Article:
The physical properties of cyclic and linear polymers are markedly different; however, there are few examples which exploit these differences in clinical applications. In this study, we demonstrate that self-assemblies comprised of cyclic-linear graft copolymers are significantly more stable than the equivalent linear-linear graft copolymer assemblies. This difference in stability can be exploited to allow for triggered disassembly by cleavage of just a single bond within the cyclic polymer backbone, via disulfide reduction, in the presence of intracellular levels of l-glutathione. This topological effect was exploited to demonstrate the first example of topology-controlled particle disassembly for the controlled release of an anti-cancer drug in vitro. This approach represents a markedly different strategy for controlled release from polymer nanoparticles and highlights for the first time that a change in polymer topology can be used as a trigger in the design of delivery vehicles. We propose such constructs, which demonstrate disassembly behavior upon a change in polymer topology, could find application in the targeted delivery of therapeutic agents.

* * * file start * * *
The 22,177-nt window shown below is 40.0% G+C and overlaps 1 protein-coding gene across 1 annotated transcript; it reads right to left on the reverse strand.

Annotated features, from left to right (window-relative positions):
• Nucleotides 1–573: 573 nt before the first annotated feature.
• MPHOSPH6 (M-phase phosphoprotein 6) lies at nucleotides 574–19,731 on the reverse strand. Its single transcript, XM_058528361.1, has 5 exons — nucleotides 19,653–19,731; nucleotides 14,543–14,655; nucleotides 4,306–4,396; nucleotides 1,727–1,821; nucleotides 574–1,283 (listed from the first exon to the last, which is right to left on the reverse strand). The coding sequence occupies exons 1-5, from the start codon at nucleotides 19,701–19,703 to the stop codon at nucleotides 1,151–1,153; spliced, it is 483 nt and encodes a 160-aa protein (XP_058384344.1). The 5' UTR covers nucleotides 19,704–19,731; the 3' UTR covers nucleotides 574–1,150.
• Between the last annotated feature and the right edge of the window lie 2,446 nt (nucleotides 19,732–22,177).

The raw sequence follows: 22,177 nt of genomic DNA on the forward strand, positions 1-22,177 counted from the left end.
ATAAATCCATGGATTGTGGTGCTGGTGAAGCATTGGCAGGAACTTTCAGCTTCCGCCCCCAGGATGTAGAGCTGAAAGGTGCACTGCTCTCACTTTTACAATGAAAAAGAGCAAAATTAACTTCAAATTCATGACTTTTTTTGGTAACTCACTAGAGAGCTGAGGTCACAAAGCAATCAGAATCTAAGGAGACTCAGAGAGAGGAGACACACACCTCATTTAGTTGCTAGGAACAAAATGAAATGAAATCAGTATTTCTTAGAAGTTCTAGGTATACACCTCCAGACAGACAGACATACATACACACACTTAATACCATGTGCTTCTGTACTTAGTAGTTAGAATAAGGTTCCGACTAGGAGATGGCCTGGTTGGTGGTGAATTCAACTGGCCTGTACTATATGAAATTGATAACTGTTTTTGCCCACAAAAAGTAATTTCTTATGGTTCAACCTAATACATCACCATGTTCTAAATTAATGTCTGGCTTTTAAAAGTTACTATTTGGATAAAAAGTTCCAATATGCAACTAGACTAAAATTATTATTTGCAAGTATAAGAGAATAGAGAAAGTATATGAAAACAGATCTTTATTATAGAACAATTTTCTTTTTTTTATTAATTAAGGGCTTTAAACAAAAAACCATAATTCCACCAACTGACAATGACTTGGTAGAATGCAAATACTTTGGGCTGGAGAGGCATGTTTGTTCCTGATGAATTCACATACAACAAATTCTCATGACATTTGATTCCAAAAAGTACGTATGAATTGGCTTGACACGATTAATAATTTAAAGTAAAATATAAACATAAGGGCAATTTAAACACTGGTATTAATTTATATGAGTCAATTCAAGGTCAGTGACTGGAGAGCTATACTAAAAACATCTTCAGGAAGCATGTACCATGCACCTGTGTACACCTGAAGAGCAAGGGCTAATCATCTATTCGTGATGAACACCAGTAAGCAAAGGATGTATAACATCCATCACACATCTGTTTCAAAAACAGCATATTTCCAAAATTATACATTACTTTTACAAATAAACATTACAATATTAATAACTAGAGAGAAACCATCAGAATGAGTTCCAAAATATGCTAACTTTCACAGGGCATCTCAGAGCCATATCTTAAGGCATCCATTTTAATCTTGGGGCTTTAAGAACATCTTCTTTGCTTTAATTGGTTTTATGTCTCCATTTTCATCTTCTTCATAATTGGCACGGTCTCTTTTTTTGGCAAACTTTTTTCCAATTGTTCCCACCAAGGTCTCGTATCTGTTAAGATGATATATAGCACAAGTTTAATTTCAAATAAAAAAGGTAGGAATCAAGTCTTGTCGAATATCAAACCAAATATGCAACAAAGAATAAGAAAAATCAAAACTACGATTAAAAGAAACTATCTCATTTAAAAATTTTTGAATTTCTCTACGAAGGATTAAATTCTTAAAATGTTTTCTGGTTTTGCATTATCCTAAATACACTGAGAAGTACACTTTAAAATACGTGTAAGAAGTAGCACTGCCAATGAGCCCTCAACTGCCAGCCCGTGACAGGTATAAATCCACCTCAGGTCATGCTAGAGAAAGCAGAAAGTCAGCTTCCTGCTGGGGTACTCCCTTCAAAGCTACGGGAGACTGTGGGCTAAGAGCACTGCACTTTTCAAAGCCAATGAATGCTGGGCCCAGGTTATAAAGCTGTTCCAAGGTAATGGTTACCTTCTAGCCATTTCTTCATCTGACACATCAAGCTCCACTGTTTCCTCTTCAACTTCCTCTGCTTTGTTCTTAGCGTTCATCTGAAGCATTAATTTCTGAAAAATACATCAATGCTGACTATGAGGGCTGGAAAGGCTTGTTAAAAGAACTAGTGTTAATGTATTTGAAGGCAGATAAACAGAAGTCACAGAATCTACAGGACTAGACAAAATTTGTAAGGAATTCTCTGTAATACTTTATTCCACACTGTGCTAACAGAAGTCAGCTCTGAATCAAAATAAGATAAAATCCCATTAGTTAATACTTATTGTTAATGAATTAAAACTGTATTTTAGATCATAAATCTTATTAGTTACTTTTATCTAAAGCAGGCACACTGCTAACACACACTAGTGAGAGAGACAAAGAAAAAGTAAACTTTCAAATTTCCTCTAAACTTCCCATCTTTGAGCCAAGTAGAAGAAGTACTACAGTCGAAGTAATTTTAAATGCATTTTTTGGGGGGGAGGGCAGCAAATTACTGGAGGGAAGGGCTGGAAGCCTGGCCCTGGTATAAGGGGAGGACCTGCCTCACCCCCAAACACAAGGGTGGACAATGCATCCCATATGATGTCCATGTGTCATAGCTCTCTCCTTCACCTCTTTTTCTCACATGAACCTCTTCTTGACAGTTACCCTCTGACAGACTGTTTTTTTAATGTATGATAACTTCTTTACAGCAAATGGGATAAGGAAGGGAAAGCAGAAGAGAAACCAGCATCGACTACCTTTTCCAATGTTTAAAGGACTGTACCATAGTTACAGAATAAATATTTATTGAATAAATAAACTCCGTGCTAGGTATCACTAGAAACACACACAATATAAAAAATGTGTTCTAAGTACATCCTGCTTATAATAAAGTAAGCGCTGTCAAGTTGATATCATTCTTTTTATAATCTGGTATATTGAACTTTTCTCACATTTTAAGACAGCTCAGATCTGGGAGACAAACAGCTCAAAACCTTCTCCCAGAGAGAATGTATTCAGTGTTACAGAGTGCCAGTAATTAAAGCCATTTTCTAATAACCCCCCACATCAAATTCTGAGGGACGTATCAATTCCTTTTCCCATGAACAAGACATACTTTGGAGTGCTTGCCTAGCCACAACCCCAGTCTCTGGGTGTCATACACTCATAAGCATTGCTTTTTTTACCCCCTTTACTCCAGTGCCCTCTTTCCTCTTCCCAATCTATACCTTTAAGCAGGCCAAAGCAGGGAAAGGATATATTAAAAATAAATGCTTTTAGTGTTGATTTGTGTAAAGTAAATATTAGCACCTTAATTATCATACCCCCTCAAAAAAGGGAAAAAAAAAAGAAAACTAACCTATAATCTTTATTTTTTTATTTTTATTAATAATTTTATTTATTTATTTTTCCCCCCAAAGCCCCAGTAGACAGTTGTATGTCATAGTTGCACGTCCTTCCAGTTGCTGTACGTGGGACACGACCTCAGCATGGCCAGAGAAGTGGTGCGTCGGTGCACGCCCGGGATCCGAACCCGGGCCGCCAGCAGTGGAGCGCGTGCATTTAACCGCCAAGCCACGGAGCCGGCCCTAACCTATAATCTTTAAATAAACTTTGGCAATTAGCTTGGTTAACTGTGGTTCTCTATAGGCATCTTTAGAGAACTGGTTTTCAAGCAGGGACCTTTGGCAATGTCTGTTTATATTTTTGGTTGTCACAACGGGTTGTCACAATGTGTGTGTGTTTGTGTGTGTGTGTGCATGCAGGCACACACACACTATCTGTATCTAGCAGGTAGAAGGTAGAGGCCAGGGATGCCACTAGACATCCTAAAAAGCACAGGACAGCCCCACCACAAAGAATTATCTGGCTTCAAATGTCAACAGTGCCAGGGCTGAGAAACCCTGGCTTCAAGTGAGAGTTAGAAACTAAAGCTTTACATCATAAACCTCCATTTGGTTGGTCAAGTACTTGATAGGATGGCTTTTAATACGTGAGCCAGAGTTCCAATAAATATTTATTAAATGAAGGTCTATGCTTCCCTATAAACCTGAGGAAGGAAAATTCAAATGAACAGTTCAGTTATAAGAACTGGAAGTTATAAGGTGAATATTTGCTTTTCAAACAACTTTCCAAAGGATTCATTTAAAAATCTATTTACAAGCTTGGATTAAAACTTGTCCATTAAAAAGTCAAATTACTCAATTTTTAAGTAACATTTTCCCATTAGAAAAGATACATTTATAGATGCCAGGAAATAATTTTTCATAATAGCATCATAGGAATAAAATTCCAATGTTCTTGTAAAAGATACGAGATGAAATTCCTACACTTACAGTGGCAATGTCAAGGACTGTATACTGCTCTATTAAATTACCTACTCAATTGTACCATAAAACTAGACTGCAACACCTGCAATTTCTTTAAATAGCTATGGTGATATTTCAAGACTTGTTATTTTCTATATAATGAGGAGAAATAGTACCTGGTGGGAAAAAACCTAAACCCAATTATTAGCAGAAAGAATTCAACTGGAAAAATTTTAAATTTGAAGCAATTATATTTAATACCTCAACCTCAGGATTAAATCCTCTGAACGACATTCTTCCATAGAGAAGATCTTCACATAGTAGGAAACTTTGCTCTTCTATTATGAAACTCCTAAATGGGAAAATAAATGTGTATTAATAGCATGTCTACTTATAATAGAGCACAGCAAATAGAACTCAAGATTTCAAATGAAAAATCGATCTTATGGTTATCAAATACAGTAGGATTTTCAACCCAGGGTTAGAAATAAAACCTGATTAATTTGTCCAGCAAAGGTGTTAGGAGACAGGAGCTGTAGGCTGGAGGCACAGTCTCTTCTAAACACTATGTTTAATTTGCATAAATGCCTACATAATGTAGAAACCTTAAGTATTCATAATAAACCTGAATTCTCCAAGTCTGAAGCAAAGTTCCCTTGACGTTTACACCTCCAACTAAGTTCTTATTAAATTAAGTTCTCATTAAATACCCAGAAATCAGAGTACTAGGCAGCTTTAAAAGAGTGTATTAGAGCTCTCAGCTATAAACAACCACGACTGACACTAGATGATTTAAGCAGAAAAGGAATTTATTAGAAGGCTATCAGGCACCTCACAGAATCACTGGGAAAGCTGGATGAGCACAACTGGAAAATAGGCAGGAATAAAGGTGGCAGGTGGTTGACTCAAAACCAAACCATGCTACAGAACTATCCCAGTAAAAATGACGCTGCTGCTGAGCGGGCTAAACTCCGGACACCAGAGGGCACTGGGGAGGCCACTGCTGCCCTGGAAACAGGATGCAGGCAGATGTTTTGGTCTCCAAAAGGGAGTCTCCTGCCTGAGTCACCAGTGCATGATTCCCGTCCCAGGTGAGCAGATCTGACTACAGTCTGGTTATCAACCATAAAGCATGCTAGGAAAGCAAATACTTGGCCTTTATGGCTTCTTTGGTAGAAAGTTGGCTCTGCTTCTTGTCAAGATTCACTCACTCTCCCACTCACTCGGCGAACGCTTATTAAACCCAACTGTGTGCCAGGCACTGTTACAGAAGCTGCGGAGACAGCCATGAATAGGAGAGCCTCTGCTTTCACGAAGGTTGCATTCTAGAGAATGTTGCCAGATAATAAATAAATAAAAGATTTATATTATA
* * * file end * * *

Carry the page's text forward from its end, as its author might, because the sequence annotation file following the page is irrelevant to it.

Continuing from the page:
|Number of pages||9|
|Early online date||17 Jul 2018|
|Publication status||Published - 1 Oct 2018|